Combat stress is an issue that concerns all healthcare professionals and military officers who support and facilitate military readiness. When YOU reflect on the phenomenon we call Combat stress, do you consider it:
An undesirable consequence of war?
A disabling force affecting our military men and women? OR
A source of growth and strength voluntarily sought by those with hardy attitudes?
A challenging test one takes to affirm and strengthen personal values for success in life?
If you spend any time talking candidly with a Veteran or active duty Service member who has deployed during recent military campaigns, you will shortly determine that they are generally hypervigilant and risk averse. As a clinical psychologist working with Service members and Veterans who have deployed in support of OIF, OEF, etc., I continue to realize anecdotal interventions to help address and decrease the negative impact and/or influence of disruptive post-deployment adjustment issues resulting from deployment experiences (to include trauma experiences). This blog entry will address “risk aversion” (i.e., the post-deployed service member’s or veteran’s tendency to avoid things that, from their perspective, might put their safety or security at risk such as being in crowds, not having control of a situation, going places without plan, etc…). This “protective” avoidance is extended to the Service member or Veteran’s family and/or loved ones and consequently, has a significant impact on their lives as well.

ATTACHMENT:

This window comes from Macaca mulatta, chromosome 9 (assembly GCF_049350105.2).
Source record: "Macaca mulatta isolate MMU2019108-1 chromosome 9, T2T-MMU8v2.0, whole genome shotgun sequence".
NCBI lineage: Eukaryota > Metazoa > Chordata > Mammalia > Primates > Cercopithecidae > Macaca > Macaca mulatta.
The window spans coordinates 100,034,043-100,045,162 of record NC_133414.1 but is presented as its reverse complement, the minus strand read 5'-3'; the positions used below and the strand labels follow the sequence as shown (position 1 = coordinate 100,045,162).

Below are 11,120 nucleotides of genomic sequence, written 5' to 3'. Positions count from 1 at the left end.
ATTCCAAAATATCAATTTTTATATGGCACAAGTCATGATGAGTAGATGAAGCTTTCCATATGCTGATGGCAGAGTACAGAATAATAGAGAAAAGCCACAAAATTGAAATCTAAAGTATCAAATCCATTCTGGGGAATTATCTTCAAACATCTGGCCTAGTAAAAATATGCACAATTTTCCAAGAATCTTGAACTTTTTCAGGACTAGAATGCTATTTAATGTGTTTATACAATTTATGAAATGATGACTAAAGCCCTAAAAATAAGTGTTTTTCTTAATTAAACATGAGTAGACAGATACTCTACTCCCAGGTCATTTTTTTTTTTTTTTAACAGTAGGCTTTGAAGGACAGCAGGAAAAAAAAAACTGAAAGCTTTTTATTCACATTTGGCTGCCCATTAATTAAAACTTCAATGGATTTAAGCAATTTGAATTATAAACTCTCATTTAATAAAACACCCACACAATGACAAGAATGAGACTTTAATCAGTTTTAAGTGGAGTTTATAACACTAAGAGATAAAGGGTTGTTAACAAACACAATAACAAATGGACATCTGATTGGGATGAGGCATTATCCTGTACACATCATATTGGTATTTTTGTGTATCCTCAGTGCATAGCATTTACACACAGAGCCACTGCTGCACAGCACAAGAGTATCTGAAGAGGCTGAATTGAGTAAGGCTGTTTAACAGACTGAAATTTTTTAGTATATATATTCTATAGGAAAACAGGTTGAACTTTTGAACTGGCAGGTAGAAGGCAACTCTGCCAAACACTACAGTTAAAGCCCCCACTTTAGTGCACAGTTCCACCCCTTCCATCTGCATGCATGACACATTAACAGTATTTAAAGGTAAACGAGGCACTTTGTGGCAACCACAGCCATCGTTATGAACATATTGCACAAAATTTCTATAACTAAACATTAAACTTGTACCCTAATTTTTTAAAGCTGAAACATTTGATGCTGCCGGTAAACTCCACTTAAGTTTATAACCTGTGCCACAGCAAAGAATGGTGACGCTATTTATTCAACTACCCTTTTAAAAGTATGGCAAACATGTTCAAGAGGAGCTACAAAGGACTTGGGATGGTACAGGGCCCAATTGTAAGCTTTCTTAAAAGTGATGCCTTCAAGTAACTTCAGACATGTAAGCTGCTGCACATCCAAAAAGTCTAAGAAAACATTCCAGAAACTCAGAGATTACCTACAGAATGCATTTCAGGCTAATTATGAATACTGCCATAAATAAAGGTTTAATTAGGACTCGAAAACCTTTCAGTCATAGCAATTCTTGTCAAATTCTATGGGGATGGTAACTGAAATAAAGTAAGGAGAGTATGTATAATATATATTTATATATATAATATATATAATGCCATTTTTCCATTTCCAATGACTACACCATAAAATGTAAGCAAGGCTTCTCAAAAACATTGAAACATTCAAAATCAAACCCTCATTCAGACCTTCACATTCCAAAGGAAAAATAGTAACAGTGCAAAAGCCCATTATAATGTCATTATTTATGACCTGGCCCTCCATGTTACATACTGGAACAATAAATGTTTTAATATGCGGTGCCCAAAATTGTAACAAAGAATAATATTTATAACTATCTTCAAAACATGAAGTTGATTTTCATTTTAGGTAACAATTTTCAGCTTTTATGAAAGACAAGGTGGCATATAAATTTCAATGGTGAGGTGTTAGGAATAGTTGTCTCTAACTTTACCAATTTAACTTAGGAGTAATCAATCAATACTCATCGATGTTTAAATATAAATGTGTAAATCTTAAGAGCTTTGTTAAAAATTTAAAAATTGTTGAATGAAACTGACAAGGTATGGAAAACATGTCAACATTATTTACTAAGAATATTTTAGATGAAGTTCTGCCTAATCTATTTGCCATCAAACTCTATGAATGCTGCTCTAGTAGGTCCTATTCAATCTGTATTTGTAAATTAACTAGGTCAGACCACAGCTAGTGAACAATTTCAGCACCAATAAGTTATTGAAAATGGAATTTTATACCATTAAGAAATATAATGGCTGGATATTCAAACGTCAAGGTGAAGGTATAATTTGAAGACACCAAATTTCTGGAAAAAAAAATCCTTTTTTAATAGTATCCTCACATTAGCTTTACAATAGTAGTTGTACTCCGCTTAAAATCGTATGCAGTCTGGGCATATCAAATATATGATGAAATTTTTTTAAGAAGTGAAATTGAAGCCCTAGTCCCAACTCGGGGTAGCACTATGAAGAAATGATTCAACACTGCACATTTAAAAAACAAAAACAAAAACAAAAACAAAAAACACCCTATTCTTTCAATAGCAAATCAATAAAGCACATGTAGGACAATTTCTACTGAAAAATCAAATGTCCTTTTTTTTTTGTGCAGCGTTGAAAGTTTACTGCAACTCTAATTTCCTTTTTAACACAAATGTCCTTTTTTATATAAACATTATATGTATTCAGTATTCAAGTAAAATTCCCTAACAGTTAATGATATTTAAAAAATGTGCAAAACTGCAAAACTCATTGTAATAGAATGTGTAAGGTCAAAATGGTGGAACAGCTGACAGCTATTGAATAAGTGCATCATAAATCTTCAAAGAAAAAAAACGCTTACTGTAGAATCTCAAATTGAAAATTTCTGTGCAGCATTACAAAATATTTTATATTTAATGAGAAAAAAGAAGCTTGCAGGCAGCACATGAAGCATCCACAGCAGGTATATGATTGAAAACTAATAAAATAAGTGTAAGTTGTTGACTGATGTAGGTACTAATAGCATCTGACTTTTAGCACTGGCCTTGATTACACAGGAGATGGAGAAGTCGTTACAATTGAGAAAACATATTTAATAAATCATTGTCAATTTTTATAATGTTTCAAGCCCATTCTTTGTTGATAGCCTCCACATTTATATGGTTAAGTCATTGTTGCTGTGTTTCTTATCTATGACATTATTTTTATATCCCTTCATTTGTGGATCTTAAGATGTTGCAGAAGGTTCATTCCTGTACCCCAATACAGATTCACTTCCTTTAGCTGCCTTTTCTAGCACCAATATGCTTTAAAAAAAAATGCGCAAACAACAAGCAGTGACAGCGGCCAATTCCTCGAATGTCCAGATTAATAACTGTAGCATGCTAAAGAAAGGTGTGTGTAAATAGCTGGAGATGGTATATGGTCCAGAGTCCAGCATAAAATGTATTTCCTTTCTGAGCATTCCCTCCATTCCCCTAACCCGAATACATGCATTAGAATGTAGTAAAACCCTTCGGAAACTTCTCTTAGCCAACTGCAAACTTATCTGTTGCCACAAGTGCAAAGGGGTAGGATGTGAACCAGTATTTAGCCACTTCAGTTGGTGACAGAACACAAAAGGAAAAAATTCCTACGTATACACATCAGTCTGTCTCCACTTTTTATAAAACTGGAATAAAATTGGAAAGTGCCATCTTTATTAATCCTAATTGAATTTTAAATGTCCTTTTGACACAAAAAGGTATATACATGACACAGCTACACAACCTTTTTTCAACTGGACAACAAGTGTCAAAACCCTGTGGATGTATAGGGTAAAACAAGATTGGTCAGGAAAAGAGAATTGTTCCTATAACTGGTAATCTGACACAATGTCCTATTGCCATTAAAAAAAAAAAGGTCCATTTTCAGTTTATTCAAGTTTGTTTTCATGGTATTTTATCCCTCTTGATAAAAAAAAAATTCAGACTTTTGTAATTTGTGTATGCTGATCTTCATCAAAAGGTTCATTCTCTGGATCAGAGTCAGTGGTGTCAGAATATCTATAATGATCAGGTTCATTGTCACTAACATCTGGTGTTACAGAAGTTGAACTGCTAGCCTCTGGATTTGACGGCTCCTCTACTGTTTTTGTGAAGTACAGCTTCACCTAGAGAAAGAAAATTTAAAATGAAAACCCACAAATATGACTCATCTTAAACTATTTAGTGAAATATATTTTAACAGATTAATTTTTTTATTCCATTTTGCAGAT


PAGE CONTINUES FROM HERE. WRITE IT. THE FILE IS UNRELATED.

While every provider may experience some initial discomfort with implementing an unfamiliar treatment, I am often surprised with how resistant many mental health providers are toward learning and implementing evidence-based treatments. An article on this topic by Scott Lilienfeld and colleagues demonstrates this resistance, reasons for it, and potential ways to work through it. I believe providers on all sides of this issue should read this article as a way to both consider another perspective and to clarify their own opinions.
If you’re reading this, you’re probably one of those tree-hugging vegans who wants to bring their dog to work every day. Me too. Full disclosure: I wrote this blog mostly so I could watch cat videos on company time. But perhaps you have more noble aspirations, such as understanding the current state of research on animal-assisted therapy for military clients. A quick Internet search suggests you’re not alone.